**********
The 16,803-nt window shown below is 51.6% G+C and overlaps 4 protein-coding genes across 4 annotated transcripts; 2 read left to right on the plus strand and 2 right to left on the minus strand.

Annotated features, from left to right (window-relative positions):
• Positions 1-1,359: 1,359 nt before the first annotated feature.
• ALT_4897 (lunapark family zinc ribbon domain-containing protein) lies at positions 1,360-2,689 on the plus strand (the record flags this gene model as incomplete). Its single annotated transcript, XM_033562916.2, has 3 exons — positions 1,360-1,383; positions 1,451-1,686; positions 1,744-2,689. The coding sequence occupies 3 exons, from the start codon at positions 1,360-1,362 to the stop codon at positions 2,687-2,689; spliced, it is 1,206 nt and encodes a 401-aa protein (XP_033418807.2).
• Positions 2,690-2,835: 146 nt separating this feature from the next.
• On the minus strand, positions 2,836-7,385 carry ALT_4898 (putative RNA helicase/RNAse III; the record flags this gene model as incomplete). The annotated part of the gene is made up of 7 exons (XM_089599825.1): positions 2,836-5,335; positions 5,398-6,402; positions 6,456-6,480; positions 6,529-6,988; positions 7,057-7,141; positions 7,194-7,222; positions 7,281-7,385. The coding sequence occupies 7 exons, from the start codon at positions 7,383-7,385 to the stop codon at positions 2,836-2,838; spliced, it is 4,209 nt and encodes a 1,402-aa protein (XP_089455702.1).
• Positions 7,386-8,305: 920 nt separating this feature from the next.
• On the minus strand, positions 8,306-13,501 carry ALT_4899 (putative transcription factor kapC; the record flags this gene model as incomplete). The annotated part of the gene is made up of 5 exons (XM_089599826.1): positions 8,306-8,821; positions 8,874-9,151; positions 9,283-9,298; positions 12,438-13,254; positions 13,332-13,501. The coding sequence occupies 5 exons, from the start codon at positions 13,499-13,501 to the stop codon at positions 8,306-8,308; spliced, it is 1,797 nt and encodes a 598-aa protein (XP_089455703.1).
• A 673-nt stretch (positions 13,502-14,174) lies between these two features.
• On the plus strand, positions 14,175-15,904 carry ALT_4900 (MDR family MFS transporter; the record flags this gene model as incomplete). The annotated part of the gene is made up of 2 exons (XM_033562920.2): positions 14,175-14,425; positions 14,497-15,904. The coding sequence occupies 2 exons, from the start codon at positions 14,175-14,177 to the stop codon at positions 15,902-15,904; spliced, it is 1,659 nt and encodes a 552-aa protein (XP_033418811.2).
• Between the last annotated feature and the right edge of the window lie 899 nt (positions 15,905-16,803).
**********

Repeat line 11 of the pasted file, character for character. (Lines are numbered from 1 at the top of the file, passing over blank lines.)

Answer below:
• Between the last annotated feature and the right edge of the window lie 899 nt (positions 15,905-16,803).